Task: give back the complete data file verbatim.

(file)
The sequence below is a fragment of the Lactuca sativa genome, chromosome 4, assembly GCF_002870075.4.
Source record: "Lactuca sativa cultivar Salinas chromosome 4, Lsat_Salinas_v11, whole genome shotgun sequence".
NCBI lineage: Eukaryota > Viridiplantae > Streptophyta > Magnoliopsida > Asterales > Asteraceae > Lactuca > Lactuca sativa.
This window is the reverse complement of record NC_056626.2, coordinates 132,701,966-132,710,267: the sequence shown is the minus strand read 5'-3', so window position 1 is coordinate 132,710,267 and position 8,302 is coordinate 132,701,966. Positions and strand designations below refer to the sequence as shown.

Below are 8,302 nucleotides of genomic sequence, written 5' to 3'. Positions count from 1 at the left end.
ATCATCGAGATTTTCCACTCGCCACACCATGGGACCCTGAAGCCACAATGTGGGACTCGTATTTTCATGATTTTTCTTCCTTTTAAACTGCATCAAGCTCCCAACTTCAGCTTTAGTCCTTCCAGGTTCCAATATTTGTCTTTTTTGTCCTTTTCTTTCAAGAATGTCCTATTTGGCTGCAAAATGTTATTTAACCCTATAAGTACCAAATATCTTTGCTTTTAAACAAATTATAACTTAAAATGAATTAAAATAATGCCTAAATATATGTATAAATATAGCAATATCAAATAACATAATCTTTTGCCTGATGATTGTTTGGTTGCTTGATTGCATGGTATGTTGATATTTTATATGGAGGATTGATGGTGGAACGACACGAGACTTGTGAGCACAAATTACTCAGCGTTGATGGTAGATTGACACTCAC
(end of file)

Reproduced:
The sequence below is a fragment of the Lactuca sativa genome, chromosome 4, assembly GCF_002870075.4.
Source record: "Lactuca sativa cultivar Salinas chromosome 4, Lsat_Salinas_v11, whole genome shotgun sequence".
NCBI lineage: Eukaryota > Viridiplantae > Streptophyta > Magnoliopsida > Asterales > Asteraceae > Lactuca > Lactuca sativa.
This window is the reverse complement of record NC_056626.2, coordinates 132,701,966-132,710,267: the sequence shown is the minus strand read 5'-3', so window position 1 is coordinate 132,710,267 and position 8,302 is coordinate 132,701,966. Positions and strand designations below refer to the sequence as shown.

Below are 8,302 nucleotides of genomic sequence, written 5' to 3'. Positions count from 1 at the left end.
ATCATCGAGATTTTCCACTCGCCACACCATGGGACCCTGAAGCCACAATGTGGGACTCGTATTTTCATGATTTTTCTTCCTTTTAAACTGCATCAAGCTCCCAACTTCAGCTTTAGTCCTTCCAGGTTCCAATATTTGTCTTTTTTGTCCTTTTCTTTCAAGAATGTCCTATTTGGCTGCAAAATGTTATTTAACCCTATAAGTACCAAATATCTTTGCTTTTAAACAAATTATAACTTAAAATGAATTAAAATAATGCCTAAATATATGTATAAATATAGCAATATCAAATAACATAATCTTTTGCCTGATGATTGTTTGGTTGCTTGATTGCATGGTATGTTGATATTTTATATGGAGGATTGATGGTGGAACGACACGAGACTTGTGAGCACAAATTACTCAGCGTTGATGGTAGATTGACACTCAC